Sunday, March 13, 2005


How Green Was Their Folly?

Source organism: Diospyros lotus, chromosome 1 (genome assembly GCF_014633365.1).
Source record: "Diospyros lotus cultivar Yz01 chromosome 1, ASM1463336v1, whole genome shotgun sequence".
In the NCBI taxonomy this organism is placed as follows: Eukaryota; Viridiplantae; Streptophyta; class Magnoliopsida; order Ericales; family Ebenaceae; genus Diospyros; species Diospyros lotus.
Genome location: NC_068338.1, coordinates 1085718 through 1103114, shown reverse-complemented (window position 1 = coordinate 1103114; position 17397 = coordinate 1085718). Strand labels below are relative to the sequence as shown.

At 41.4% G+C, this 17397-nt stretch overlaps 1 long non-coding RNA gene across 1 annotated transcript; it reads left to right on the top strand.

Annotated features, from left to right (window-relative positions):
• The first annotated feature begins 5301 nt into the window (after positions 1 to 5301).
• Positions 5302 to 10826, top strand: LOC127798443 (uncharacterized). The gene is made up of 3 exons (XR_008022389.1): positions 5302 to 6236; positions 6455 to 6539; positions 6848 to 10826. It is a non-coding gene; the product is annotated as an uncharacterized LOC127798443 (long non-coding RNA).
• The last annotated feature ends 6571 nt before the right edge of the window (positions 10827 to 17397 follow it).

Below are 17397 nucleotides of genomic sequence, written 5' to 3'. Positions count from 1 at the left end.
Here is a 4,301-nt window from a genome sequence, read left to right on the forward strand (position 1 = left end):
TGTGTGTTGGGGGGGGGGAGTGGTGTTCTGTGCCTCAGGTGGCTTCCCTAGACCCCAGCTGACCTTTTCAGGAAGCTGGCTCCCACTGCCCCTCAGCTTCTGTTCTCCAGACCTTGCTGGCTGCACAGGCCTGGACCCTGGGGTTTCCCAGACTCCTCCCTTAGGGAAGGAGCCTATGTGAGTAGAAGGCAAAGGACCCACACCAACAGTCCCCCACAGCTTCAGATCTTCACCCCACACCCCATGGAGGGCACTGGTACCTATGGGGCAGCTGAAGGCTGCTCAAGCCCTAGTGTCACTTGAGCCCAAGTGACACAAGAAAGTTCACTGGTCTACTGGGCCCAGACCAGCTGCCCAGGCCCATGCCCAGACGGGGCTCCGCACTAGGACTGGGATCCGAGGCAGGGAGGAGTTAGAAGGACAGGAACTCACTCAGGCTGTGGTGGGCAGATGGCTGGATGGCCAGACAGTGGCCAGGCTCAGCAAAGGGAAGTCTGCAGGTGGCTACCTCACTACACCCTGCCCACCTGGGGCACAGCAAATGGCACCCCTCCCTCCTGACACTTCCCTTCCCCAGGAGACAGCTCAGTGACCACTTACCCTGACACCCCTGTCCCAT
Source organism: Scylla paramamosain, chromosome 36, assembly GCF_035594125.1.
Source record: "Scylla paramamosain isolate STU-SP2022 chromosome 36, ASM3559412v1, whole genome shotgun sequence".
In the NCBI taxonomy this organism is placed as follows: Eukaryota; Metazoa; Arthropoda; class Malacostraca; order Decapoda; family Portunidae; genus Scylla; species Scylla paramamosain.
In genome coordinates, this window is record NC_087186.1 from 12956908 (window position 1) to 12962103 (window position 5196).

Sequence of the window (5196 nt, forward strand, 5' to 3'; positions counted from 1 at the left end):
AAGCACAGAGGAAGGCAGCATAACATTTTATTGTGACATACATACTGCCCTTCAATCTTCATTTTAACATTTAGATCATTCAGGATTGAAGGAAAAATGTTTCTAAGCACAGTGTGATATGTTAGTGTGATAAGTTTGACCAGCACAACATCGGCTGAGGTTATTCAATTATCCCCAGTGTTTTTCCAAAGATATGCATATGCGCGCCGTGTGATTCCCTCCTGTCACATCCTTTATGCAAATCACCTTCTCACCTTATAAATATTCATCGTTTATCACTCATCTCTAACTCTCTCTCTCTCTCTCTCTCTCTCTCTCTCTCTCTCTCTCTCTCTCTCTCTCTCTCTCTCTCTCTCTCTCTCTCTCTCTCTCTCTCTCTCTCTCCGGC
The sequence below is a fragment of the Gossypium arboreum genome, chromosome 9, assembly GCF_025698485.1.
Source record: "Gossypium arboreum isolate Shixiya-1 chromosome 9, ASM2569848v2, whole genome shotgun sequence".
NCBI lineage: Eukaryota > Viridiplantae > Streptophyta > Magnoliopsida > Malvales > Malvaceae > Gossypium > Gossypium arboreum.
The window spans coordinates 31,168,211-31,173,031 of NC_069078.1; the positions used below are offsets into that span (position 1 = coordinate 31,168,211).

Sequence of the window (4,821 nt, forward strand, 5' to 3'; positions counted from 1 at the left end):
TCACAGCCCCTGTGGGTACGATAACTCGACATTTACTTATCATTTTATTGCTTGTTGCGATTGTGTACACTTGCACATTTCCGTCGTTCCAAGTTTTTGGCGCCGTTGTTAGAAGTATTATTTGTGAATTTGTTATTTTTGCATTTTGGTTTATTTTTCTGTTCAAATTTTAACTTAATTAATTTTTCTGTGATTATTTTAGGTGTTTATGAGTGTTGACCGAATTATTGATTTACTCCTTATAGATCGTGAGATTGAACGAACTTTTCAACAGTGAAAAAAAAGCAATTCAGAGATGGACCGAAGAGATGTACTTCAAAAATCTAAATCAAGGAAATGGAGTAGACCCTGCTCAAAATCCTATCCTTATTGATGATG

Last month, after years of negotiations and dire warnings of impending environmental collapse, the much-awaited Kyoto Protocol became a part of the Euro-reality. With all the hype, it is easy to miss the main point: the Protocol is futile and costly - an example of well-intended political voodoo, discarded by the US for all the right reasons. The original Kyoto Protocol of 1997 called for a reduction of greenhouse emissions to 5.2 percent below 1990 levels and required ratification by the nations producing at least 55 percent of the world's emissions. With its arbitrary reduction targets and lack of scientific justification, it failed to muster the support of 40 percent and had to be renegotiated. The new Kyoto Protocol (NKP) of July 23, 2001, moderated the demands down to 1.8 percent reduction on 1990 levels. The majority of the signatories to the Protocol, including the world's fastest growing polluters, China, India and Brazil, have no reductions commitments under the NKP. At the same time, the overall world emissions levels currently run at 13-15 percent above the 1990 level. Three fundamental arguments underlie support for the NKP: (1) NKP is a necessary measure that can address the problem of global warming; (2) NKP is a moderate policy response to the failures of the orthodox laissez-faire approach to development; (3) NKP will support emergence of greener technologies and consumer alternatives. In reality, all three claims are, at best, bogus. NKP is neither necessary nor appropriate....

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